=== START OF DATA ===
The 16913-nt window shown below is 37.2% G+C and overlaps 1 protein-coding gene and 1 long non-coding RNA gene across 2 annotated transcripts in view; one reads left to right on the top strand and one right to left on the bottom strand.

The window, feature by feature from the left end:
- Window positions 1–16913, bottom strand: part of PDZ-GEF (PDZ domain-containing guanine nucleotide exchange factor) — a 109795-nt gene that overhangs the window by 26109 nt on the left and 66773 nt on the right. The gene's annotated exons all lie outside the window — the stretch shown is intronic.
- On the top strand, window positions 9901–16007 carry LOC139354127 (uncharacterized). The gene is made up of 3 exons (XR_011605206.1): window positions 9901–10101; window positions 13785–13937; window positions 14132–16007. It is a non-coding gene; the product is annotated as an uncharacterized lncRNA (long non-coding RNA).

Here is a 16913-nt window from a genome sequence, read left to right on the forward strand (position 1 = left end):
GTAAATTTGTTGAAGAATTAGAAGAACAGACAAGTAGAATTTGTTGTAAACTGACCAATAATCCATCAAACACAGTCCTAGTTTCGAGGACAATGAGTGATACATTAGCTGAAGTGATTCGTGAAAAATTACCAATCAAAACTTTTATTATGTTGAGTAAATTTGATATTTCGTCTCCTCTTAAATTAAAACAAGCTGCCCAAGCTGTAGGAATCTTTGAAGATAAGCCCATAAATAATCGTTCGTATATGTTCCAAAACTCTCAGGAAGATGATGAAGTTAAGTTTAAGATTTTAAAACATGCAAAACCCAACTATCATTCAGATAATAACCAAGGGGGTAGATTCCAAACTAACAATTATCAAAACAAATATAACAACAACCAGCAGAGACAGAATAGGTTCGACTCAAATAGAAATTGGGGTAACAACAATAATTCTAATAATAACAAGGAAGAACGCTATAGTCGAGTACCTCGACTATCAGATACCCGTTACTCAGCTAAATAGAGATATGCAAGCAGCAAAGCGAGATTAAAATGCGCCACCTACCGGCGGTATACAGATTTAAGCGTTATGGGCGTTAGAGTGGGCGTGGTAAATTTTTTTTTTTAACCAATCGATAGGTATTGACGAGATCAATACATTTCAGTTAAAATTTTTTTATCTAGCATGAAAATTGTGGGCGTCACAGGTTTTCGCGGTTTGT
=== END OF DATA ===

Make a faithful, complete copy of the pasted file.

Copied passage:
The 16913-nt window shown below is 37.2% G+C and overlaps 1 protein-coding gene and 1 long non-coding RNA gene across 2 annotated transcripts in view; one reads left to right on the top strand and one right to left on the bottom strand.

The window, feature by feature from the left end:
- Window positions 1–16913, bottom strand: part of PDZ-GEF (PDZ domain-containing guanine nucleotide exchange factor) — a 109795-nt gene that overhangs the window by 26109 nt on the left and 66773 nt on the right. The gene's annotated exons all lie outside the window — the stretch shown is intronic.
- On the top strand, window positions 9901–16007 carry LOC139354127 (uncharacterized). The gene is made up of 3 exons (XR_011605206.1): window positions 9901–10101; window positions 13785–13937; window positions 14132–16007. It is a non-coding gene; the product is annotated as an uncharacterized lncRNA (long non-coding RNA).

Here is a 16913-nt window from a genome sequence, read left to right on the forward strand (position 1 = left end):
GTAAATTTGTTGAAGAATTAGAAGAACAGACAAGTAGAATTTGTTGTAAACTGACCAATAATCCATCAAACACAGTCCTAGTTTCGAGGACAATGAGTGATACATTAGCTGAAGTGATTCGTGAAAAATTACCAATCAAAACTTTTATTATGTTGAGTAAATTTGATATTTCGTCTCCTCTTAAATTAAAACAAGCTGCCCAAGCTGTAGGAATCTTTGAAGATAAGCCCATAAATAATCGTTCGTATATGTTCCAAAACTCTCAGGAAGATGATGAAGTTAAGTTTAAGATTTTAAAACATGCAAAACCCAACTATCATTCAGATAATAACCAAGGGGGTAGATTCCAAACTAACAATTATCAAAACAAATATAACAACAACCAGCAGAGACAGAATAGGTTCGACTCAAATAGAAATTGGGGTAACAACAATAATTCTAATAATAACAAGGAAGAACGCTATAGTCGAGTACCTCGACTATCAGATACCCGTTACTCAGCTAAATAGAGATATGCAAGCAGCAAAGCGAGATTAAAATGCGCCACCTACCGGCGGTATACAGATTTAAGCGTTATGGGCGTTAGAGTGGGCGTGGTAAATTTTTTTTTTTAACCAATCGATAGGTATTGACGAGATCAATACATTTCAGTTAAAATTTTTTTATCTAGCATGAAAATTGTGGGCGTCACAGGTTTTCGCGGTTTGT